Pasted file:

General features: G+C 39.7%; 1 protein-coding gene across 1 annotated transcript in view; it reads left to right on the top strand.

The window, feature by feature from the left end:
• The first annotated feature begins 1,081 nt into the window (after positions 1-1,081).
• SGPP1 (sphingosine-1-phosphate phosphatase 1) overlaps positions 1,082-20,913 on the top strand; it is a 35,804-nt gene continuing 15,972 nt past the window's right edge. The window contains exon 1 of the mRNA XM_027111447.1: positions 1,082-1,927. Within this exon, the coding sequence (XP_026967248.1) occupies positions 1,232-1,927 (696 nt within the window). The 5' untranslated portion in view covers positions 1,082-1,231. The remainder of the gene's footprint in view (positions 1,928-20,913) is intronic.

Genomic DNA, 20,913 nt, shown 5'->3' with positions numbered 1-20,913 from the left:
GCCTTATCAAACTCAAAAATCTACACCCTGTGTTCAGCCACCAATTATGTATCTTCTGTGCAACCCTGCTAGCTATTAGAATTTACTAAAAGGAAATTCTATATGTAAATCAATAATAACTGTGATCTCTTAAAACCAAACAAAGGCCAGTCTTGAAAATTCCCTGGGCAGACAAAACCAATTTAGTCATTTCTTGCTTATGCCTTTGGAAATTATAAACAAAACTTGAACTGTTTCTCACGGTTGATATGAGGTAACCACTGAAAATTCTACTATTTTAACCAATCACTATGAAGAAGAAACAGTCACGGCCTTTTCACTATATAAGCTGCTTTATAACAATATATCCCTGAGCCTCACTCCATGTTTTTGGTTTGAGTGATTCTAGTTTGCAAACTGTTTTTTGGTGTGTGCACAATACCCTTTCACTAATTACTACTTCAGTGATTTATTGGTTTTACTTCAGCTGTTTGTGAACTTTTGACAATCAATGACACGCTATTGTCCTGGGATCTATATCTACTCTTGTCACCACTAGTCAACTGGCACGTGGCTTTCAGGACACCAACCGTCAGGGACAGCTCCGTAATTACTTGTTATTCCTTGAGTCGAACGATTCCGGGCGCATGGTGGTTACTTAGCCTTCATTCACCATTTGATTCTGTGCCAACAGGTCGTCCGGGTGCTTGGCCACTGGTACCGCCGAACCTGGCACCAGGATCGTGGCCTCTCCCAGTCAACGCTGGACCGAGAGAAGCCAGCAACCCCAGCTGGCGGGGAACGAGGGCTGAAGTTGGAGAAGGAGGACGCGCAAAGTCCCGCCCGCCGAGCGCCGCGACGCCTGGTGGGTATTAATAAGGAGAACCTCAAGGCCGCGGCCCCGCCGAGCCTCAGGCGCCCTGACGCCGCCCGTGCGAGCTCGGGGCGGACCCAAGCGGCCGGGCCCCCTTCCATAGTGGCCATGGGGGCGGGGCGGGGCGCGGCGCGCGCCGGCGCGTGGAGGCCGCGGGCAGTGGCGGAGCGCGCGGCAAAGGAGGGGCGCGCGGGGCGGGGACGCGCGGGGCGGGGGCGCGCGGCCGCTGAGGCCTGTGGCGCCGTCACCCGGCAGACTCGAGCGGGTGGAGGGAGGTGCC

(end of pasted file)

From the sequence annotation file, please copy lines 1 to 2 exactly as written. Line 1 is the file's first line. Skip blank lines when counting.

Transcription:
General features: G+C 39.7%; 1 protein-coding gene across 1 annotated transcript in view; it reads left to right on the top strand.

The window, feature by feature from the left end: